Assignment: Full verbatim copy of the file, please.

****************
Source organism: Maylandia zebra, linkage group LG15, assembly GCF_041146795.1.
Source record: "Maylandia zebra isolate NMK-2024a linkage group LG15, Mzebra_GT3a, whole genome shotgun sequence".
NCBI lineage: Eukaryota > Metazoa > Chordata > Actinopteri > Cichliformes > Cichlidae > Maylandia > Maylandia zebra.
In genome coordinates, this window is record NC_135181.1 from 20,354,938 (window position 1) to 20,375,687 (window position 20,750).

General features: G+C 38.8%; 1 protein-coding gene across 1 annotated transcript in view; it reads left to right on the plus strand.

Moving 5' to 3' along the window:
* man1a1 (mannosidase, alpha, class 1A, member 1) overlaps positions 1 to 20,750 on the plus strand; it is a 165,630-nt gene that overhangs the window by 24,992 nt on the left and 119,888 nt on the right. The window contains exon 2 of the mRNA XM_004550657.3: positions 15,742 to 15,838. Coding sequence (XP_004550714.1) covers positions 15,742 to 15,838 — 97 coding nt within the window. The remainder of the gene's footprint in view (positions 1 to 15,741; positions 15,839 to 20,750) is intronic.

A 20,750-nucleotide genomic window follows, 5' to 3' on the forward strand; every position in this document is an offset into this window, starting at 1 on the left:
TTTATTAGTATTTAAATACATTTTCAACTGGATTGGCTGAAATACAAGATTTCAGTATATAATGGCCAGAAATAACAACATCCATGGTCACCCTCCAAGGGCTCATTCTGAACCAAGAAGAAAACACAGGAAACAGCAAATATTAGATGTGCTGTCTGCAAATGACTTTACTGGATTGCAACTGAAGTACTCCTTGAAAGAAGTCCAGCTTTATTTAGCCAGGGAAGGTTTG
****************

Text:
Source organism: Maylandia zebra, linkage group LG15, assembly GCF_041146795.1.
Source record: "Maylandia zebra isolate NMK-2024a linkage group LG15, Mzebra_GT3a, whole genome shotgun sequence".
NCBI lineage: Eukaryota > Metazoa > Chordata > Actinopteri > Cichliformes > Cichlidae > Maylandia > Maylandia zebra.
In genome coordinates, this window is record NC_135181.1 from 20,354,938 (window position 1) to 20,375,687 (window position 20,750).

General features: G+C 38.8%; 1 protein-coding gene across 1 annotated transcript in view; it reads left to right on the plus strand.

Moving 5' to 3' along the window:
* man1a1 (mannosidase, alpha, class 1A, member 1) overlaps positions 1 to 20,750 on the plus strand; it is a 165,630-nt gene that overhangs the window by 24,992 nt on the left and 119,888 nt on the right. The window contains exon 2 of the mRNA XM_004550657.3: positions 15,742 to 15,838. Coding sequence (XP_004550714.1) covers positions 15,742 to 15,838 — 97 coding nt within the window. The remainder of the gene's footprint in view (positions 1 to 15,741; positions 15,839 to 20,750) is intronic.

A 20,750-nucleotide genomic window follows, 5' to 3' on the forward strand; every position in this document is an offset into this window, starting at 1 on the left:
TTTATTAGTATTTAAATACATTTTCAACTGGATTGGCTGAAATACAAGATTTCAGTATATAATGGCCAGAAATAACAACATCCATGGTCACCCTCCAAGGGCTCATTCTGAACCAAGAAGAAAACACAGGAAACAGCAAATATTAGATGTGCTGTCTGCAAATGACTTTACTGGATTGCAACTGAAGTACTCCTTGAAAGAAGTCCAGCTTTATTTAGCCAGGGAAGGTTTG